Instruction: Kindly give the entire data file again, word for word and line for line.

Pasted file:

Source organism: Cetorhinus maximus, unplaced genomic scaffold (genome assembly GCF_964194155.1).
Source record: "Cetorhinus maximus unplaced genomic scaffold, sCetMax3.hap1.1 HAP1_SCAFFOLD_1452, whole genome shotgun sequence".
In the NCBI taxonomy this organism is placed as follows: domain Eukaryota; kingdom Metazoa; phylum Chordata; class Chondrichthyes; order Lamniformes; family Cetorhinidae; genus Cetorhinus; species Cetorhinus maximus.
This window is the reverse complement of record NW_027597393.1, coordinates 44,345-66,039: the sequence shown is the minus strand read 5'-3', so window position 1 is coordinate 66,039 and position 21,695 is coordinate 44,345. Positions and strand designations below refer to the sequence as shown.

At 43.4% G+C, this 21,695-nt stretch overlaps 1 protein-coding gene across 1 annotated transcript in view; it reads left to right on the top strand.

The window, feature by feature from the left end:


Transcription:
Source organism: Cetorhinus maximus, unplaced genomic scaffold (genome assembly GCF_964194155.1).
Source record: "Cetorhinus maximus unplaced genomic scaffold, sCetMax3.hap1.1 HAP1_SCAFFOLD_1452, whole genome shotgun sequence".
In the NCBI taxonomy this organism is placed as follows: domain Eukaryota; kingdom Metazoa; phylum Chordata; class Chondrichthyes; order Lamniformes; family Cetorhinidae; genus Cetorhinus; species Cetorhinus maximus.
This window is the reverse complement of record NW_027597393.1, coordinates 44,345-66,039: the sequence shown is the minus strand read 5'-3', so window position 1 is coordinate 66,039 and position 21,695 is coordinate 44,345. Positions and strand designations below refer to the sequence as shown.

At 43.4% G+C, this 21,695-nt stretch overlaps 1 protein-coding gene across 1 annotated transcript in view; it reads left to right on the top strand.

The window, feature by feature from the left end: